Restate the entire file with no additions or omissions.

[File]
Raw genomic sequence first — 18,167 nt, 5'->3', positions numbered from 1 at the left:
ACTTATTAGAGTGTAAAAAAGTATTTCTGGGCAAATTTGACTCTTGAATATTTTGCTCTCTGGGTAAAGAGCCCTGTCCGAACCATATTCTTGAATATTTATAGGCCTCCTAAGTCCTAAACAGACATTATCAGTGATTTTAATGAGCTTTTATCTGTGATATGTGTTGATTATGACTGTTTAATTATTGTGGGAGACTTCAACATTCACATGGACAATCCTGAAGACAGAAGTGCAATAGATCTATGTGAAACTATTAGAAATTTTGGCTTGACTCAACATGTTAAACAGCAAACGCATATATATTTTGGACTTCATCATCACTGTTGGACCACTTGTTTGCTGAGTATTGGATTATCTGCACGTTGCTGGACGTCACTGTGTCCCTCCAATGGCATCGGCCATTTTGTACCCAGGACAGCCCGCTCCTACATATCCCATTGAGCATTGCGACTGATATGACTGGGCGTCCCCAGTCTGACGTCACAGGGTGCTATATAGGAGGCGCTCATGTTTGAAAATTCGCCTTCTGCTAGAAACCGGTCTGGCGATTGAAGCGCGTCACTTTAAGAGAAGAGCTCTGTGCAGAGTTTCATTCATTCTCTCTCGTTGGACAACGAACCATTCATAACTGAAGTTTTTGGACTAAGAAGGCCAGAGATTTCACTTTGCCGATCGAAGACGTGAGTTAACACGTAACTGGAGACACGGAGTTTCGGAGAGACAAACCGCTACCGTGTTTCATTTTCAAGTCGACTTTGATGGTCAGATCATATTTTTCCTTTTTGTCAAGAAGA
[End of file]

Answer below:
Raw genomic sequence first — 18,167 nt, 5'->3', positions numbered from 1 at the left:
ACTTATTAGAGTGTAAAAAAGTATTTCTGGGCAAATTTGACTCTTGAATATTTTGCTCTCTGGGTAAAGAGCCCTGTCCGAACCATATTCTTGAATATTTATAGGCCTCCTAAGTCCTAAACAGACATTATCAGTGATTTTAATGAGCTTTTATCTGTGATATGTGTTGATTATGACTGTTTAATTATTGTGGGAGACTTCAACATTCACATGGACAATCCTGAAGACAGAAGTGCAATAGATCTATGTGAAACTATTAGAAATTTTGGCTTGACTCAACATGTTAAACAGCAAACGCATATATATTTTGGACTTCATCATCACTGTTGGACCACTTGTTTGCTGAGTATTGGATTATCTGCACGTTGCTGGACGTCACTGTGTCCCTCCAATGGCATCGGCCATTTTGTACCCAGGACAGCCCGCTCCTACATATCCCATTGAGCATTGCGACTGATATGACTGGGCGTCCCCAGTCTGACGTCACAGGGTGCTATATAGGAGGCGCTCATGTTTGAAAATTCGCCTTCTGCTAGAAACCGGTCTGGCGATTGAAGCGCGTCACTTTAAGAGAAGAGCTCTGTGCAGAGTTTCATTCATTCTCTCTCGTTGGACAACGAACCATTCATAACTGAAGTTTTTGGACTAAGAAGGCCAGAGATTTCACTTTGCCGATCGAAGACGTGAGTTAACACGTAACTGGAGACACGGAGTTTCGGAGAGACAAACCGCTACCGTGTTTCATTTTCAAGTCGACTTTGATGGTCAGATCATATTTTTCCTTTTTGTCAAGAAGA